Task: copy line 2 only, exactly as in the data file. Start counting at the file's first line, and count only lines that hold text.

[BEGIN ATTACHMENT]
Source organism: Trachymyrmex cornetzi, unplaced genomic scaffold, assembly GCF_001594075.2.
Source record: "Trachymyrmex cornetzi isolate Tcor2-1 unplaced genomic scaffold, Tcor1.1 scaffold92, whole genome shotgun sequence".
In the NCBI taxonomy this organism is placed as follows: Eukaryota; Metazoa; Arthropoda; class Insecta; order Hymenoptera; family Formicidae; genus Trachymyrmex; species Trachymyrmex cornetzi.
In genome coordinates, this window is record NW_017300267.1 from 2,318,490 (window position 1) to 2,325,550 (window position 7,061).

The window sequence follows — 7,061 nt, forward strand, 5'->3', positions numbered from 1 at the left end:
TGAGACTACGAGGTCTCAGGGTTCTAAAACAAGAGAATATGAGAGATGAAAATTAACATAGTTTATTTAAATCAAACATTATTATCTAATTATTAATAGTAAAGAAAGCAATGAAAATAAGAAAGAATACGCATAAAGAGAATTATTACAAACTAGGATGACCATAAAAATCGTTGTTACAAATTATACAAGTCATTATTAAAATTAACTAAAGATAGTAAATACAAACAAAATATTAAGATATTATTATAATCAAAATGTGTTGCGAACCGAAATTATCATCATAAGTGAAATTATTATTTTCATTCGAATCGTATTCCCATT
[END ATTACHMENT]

Source record: "Trachymyrmex cornetzi isolate Tcor2-1 unplaced genomic scaffold, Tcor1.1 scaffold92, whole genome shotgun sequence".